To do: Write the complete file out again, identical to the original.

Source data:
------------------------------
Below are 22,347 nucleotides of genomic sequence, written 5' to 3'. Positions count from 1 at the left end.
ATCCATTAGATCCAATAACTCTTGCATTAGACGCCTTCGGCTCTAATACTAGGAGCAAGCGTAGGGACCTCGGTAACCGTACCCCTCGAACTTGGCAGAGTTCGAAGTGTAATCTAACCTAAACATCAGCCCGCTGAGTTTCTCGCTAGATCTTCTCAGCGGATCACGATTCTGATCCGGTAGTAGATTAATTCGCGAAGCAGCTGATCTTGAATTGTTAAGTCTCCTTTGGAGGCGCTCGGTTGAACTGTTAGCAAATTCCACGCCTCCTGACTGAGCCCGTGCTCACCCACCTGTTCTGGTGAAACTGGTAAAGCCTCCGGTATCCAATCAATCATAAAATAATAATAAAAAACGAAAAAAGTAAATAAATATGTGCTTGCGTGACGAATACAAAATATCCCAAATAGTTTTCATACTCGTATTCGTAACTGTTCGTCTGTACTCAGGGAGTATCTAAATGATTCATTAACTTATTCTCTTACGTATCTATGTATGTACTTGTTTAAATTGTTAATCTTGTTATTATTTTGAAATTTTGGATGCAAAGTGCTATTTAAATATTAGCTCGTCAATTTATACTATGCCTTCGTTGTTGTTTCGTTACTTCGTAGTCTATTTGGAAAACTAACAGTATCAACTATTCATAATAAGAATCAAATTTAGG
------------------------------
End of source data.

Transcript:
Below are 22,347 nucleotides of genomic sequence, written 5' to 3'. Positions count from 1 at the left end.
ATCCATTAGATCCAATAACTCTTGCATTAGACGCCTTCGGCTCTAATACTAGGAGCAAGCGTAGGGACCTCGGTAACCGTACCCCTCGAACTTGGCAGAGTTCGAAGTGTAATCTAACCTAAACATCAGCCCGCTGAGTTTCTCGCTAGATCTTCTCAGCGGATCACGATTCTGATCCGGTAGTAGATTAATTCGCGAAGCAGCTGATCTTGAATTGTTAAGTCTCCTTTGGAGGCGCTCGGTTGAACTGTTAGCAAATTCCACGCCTCCTGACTGAGCCCGTGCTCACCCACCTGTTCTGGTGAAACTGGTAAAGCCTCCGGTATCCAATCAATCATAAAATAATAATAAAAAACGAAAAAAGTAAATAAATATGTGCTTGCGTGACGAATACAAAATATCCCAAATAGTTTTCATACTCGTATTCGTAACTGTTCGTCTGTACTCAGGGAGTATCTAAATGATTCATTAACTTATTCTCTTACGTATCTATGTATGTACTTGTTTAAATTGTTAATCTTGTTATTATTTTGAAATTTTGGATGCAAAGTGCTATTTAAATATTAGCTCGTCAATTTATACTATGCCTTCGTTGTTGTTTCGTTACTTCGTAGTCTATTTGGAAAACTAACAGTATCAACTATTCATAATAAGAATCAAATTTAGG